Day 5: Karen and Dom’s road trip, Spain: Pamplona to Talarn.

Today was a driving day, covering around 320km and passing through some of the most stunning scenery en route. Our journey took us through several gorges and canyons in the foothills of the Pyrenees, where we saw white water rafters shooting the rapids of the Rio Gallego. The towering fingers of the Mallos de Riglos are really spectacular, and we had to stop for a photo opportunity.

We paused for lunch at a nice wayside inn before descending into Huesca, where the San Lorenzo festival is in full swing. Well… this was siesta time, so the town was pretty sleepy and the fiesta was just setting up, though most of the residents were costumed up in their  traditional white and green clothes.

Coming out of Huesca the road took us through the Tunnels of Olvena – check that out on Google; it insists you want the “Tunnels of Love” 😉

There are about ten tunnels in a row, all very short, enabling the drive through the Olvena Canyon to be smooth whilst still giving you incredible views of the scenery – here’s a virtual ride through the tunnels of love, courtesy of RoadTrooper, a big bike and some stirring music!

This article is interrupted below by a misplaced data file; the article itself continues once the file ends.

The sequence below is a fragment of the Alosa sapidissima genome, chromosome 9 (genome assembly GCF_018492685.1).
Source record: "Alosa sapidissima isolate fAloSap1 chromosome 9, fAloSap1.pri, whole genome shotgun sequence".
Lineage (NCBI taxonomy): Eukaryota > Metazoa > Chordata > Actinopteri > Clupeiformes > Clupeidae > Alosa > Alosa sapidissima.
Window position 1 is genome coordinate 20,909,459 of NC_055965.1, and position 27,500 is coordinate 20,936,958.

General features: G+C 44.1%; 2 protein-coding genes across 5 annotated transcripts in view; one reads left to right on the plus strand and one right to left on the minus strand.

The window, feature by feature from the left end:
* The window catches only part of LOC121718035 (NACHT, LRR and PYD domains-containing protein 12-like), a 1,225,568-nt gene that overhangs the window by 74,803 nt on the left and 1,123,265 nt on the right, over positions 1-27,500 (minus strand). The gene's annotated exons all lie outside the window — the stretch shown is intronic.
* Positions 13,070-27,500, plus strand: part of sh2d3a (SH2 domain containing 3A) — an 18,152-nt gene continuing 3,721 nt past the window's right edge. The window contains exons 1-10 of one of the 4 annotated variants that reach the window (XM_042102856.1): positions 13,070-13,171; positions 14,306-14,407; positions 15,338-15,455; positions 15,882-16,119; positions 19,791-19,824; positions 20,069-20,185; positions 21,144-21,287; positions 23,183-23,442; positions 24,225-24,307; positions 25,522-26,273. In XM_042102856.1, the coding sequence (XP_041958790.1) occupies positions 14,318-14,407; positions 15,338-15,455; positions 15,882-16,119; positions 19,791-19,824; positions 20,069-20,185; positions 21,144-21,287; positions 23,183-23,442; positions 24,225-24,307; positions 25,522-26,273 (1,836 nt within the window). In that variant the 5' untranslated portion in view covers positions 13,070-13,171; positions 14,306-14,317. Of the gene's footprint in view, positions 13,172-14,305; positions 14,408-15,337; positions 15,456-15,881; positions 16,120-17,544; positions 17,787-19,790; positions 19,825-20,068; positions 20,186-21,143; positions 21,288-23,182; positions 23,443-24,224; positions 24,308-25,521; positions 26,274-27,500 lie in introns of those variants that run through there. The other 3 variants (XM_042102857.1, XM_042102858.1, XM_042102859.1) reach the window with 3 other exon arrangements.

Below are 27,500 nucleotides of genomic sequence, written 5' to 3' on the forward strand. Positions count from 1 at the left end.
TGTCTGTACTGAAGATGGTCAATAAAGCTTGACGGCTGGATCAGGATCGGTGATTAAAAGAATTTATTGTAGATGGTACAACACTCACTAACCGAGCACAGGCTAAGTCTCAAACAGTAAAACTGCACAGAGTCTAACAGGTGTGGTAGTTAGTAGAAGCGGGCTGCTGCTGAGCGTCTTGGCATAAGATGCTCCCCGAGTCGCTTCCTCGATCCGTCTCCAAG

Finally, after taking the mountain road from Puente de Montanana, with hairpin bends and more great views, we descended into Tremp, and tonight’s destination, Talarn.

Just in time for a glass of vino blanco as the sun sets.


Day 4: Pamplona, no bulls: Karen and Dom’s road trip, Spain.

Hooray, it’s sunny today and hot, giving us a great opportunity to get out and explore Pamplona, with its mediaeval fortress, its quaint old town, and its recollection of another classic movie scene: the opening of City Slickers from 1991. City Slickers is an underrated film, but who can forget Billy Crystal and his pals legging it through the cobbled streets chased by a pack (herd?) of bulls.

Disappointingly, we came on a Sunday, and a month late to catch the festival of San Fermin. So there were no bulls, and no Billy Crystal, and the bullring itself was shut. But these minor location issues aside, we managed to recreate a little bit of the atmosphere of the famous bull run.

Nevertheless, one advantage of seeing the town when it is quiet and when lots of the shops are closed is that you get to see the many murals that decorate the shop grilles throughout the old town.

Karen was particularly taken with this one. Not sure if it is because of the dog or the feminist message. Throughout this region there is a quite a strong swell of political sloganism – not least because of the campaigning for Basque independence.

While Dom circumnavigated the bullring, looking for a way in (there wasn’t one: it was shut. But it has a capacity of 19,700 and is the third largest in the world), Karen spotted a fungus.

It’s been a shame not to have the thrill and exhilaration of Pamplona on a weekday, when we can imagine thousands of people running through the streets pursued by bulls. However, the local council have usefully provided a statue of the event for those of us turning up late. And to be honest, it’s quite a bit safer.

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